Raoul Peck's film based on James Baldwin's writings named best doc of the year
The Los Angeles Film Critics Association offered something of a split verdict on the top doc of the year.
On Sunday it awarded best documentary to I Am Not Your Negro, Raoul Peck's stunning film on American racism as elucidated in the trenchant writings of the late James Baldwin. That win interrupted a surge of momentum for Ezra Edeleman's mega-doc O.J.: Made in America, which swept a slew of previously-announced critics awards, including the New York Film Critics Circle and the Gotham Awards.
But O.J. was by no means shut out by the LAFCA. The group chose Edelman's 464-minute long film as runner-up for best documentary. And in a surprise, the LA critics awarded best editing to O.J.'s team of Bret Granato, Maya Mumma and Ben Sozanski. That award generally goes to a narrative (i.e. Hollywood) film, and indeed Tom Cross, editor of La La Land, was named runner-up.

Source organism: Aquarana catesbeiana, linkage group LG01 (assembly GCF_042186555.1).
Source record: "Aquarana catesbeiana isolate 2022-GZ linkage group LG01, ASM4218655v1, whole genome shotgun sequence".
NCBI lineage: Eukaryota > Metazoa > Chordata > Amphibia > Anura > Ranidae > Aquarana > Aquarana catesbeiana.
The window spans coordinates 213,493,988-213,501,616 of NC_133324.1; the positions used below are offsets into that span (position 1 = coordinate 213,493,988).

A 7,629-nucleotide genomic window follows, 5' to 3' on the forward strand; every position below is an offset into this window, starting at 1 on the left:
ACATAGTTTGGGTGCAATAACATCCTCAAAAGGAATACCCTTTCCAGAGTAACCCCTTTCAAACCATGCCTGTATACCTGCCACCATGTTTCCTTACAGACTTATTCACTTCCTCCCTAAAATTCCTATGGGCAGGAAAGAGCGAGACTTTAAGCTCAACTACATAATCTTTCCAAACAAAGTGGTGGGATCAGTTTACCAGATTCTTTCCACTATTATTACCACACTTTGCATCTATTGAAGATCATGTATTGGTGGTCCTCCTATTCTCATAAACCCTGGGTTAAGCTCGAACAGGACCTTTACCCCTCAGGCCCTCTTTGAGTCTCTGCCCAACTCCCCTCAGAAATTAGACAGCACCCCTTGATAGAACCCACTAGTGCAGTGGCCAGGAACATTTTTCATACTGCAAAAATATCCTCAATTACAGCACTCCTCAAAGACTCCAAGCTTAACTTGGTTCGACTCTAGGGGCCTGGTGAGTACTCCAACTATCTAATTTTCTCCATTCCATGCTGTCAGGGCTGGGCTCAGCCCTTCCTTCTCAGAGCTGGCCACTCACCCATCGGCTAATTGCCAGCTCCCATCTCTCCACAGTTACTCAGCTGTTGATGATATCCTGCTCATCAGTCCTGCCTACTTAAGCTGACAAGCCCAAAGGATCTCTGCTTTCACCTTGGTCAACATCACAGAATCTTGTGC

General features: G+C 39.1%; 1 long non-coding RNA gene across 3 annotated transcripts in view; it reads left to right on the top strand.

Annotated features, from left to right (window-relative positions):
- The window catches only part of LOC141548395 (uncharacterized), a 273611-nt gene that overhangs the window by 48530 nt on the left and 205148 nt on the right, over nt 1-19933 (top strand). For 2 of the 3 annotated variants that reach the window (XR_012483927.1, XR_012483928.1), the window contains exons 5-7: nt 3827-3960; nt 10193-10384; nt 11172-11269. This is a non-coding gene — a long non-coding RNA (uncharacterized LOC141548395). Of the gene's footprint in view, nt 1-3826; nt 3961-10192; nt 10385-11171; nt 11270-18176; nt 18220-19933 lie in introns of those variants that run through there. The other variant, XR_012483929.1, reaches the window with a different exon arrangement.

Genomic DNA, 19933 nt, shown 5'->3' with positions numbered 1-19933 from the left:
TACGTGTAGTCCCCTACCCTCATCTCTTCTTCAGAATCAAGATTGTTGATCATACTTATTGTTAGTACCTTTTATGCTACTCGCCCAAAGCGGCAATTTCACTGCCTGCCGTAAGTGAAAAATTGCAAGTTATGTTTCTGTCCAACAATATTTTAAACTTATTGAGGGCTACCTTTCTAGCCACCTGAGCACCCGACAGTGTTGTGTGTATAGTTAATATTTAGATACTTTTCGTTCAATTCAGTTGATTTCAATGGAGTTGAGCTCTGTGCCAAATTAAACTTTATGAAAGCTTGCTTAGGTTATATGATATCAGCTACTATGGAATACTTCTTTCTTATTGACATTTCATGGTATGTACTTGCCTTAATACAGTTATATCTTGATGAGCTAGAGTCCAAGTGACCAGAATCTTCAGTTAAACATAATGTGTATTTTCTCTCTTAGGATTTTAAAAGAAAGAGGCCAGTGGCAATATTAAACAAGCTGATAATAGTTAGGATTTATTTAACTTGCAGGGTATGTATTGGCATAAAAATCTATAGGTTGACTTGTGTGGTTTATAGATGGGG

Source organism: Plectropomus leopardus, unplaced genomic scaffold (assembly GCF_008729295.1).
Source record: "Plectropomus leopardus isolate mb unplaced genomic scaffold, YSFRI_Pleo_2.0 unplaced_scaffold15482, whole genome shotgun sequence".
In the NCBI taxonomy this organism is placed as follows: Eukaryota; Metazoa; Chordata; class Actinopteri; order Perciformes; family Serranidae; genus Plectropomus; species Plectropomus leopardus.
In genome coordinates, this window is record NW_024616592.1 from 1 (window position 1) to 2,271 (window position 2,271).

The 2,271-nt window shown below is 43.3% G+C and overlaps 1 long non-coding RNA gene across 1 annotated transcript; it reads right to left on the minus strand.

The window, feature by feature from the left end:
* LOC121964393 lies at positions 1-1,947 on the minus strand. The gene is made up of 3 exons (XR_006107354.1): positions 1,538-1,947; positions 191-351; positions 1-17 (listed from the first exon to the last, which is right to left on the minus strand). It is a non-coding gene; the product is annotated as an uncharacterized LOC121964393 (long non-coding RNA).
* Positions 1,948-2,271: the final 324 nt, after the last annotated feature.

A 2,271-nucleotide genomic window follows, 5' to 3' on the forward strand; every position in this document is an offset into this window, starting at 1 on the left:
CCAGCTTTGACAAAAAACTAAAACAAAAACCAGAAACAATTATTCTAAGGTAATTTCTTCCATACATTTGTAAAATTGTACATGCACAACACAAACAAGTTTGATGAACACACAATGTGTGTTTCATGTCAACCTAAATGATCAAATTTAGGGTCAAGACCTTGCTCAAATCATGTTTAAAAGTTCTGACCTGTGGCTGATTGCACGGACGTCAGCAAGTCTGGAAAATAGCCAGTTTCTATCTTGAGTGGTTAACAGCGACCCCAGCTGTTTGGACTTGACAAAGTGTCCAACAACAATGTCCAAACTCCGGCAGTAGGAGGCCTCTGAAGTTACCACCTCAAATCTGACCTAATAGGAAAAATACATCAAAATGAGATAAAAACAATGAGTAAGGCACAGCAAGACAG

I Am Not Your Negro, which won the audience award at the Toronto Film Festival, will be released theatrically in February. It became eligible for awards consideration for 2016 through a limited qualifying run.
James Baldwin is credited as the writer of the film, for good reason. It is based on his words, including letters and an unfinished book on three men he came to know before their assassinations: Martin Luther King Jr., Malcolm X and Medgar Evers. The director hired Samuel L. Jackson to give voice to Baldwin's words, a decision that might sound unexpected -- given how distinctive Jackson's voice is. But the actor delves into the vocal role with a subtly that makes renders his "regular" voice unrecognizable.
The LA Film Critics Association will formally present its awards at a ceremony in mid-January.
Matthew Carey is a documentary filmmaker and journalist. His work has appeared on Deadline.com, CNN, CNN.com, TheWrap.com, NBCNews.com and in Documentary magazine.